Introduction: Behavioral experiments on reaction time indicate that anxious subjects' vigilance-related attention is biased towards threatening words, though direct data on cerebral activity associated to this bias are conspicuously scarce.
Methods: In the present study, event-related potentials (ERPs) were recorded from 30 subjects, grouped according to their scores in trait and state anxiety questionnaires. The specific role of the arousal and valence content of the stimulation in the vigilance bias was investigated by blocking the arousal content. Stimulation with high biological significance was employed. An S1 (sound)-S2 (emotional picture) task ensured that subjects were vigilant towards positive, negative or control (neutral) images.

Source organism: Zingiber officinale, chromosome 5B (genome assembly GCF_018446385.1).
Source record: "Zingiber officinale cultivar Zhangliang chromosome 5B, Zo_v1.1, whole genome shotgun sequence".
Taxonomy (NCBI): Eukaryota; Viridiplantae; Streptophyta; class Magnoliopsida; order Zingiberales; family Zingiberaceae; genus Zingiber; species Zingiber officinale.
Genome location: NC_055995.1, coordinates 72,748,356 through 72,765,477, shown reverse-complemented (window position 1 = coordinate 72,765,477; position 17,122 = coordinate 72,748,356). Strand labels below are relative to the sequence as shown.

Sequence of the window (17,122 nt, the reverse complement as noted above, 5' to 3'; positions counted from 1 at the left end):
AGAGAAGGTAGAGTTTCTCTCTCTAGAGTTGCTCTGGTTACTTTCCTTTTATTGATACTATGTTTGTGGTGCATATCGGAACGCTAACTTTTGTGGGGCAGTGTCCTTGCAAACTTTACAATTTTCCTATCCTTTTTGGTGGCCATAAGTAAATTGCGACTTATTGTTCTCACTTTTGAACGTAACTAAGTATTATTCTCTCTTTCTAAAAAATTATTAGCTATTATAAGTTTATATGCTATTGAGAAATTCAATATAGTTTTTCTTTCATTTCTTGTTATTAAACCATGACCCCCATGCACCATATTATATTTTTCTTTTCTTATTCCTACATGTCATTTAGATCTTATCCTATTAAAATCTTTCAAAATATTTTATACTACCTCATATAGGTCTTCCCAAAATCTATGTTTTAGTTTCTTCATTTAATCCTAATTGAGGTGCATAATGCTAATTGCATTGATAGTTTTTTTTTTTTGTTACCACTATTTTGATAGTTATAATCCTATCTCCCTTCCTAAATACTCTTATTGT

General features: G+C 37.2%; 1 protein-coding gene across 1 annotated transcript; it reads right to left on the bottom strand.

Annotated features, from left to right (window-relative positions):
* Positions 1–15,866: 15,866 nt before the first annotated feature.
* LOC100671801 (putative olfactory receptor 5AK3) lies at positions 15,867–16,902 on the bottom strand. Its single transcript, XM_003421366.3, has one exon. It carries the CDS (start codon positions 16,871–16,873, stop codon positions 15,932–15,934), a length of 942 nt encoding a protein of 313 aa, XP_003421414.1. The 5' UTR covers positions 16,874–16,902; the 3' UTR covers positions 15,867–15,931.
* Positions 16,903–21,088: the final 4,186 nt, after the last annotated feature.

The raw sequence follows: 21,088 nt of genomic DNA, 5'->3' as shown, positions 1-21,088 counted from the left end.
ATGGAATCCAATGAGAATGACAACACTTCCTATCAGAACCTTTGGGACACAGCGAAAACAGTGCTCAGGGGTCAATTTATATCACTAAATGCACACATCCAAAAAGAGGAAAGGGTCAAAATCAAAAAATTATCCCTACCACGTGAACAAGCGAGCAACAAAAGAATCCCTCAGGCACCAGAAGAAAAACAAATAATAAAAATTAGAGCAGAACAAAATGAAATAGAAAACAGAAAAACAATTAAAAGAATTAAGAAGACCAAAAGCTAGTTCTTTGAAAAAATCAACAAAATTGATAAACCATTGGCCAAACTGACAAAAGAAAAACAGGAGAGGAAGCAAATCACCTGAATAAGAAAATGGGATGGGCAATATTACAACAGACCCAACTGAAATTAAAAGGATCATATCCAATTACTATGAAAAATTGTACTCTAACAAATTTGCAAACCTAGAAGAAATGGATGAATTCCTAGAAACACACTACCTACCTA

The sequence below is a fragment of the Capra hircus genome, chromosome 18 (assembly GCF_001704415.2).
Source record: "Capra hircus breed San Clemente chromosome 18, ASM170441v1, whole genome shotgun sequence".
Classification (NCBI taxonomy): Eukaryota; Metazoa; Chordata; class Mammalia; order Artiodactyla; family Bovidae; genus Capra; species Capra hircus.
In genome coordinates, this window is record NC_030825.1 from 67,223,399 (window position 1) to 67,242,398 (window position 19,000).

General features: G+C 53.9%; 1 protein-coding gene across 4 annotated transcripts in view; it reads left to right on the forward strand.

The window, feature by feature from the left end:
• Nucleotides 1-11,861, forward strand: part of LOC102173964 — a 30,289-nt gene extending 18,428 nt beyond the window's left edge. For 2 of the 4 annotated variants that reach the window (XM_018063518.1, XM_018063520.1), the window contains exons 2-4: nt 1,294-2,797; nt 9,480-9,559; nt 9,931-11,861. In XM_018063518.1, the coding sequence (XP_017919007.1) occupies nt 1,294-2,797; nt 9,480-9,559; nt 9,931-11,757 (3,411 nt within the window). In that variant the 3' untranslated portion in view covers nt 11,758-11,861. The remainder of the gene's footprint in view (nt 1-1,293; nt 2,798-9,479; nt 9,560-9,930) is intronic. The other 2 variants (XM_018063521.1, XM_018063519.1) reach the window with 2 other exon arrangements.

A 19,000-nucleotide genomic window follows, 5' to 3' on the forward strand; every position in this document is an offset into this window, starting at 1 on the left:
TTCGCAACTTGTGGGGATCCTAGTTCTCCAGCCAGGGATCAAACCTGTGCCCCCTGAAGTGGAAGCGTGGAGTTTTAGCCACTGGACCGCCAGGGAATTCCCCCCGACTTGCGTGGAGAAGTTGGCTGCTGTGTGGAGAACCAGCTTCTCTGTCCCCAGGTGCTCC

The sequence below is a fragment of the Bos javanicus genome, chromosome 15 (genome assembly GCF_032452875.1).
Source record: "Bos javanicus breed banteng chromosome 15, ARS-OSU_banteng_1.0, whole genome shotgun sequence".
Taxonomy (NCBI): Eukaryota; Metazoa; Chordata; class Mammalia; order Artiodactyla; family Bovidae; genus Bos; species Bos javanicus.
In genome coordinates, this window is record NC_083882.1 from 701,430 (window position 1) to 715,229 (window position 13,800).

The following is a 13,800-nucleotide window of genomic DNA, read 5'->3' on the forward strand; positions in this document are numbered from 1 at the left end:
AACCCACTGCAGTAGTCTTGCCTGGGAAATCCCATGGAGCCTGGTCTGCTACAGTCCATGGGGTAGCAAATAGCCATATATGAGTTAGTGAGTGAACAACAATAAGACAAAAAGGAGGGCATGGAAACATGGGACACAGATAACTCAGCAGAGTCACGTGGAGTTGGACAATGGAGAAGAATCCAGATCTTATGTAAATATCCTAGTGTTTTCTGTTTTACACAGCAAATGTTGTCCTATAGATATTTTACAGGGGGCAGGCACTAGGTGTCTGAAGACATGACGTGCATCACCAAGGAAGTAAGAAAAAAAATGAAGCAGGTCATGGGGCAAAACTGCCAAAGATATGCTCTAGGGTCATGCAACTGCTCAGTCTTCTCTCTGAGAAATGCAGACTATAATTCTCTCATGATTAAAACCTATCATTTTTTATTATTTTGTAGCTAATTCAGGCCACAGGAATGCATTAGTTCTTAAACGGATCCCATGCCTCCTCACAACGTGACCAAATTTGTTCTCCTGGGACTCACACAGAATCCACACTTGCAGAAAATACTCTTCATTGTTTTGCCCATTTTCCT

Results: Only subjects presenting high state scores and high state-trait combination scores showed significantly higher amplitudes in the Early Contingent Negative Variation during vigilance towards negative stimuli. This ERP component typically appears between S1 and S2 and reflects the intensity of vigilance.
Conclusions: ERP activity detects cerebral indices that confirm the presence of valence-related vigilance biases in anxiety.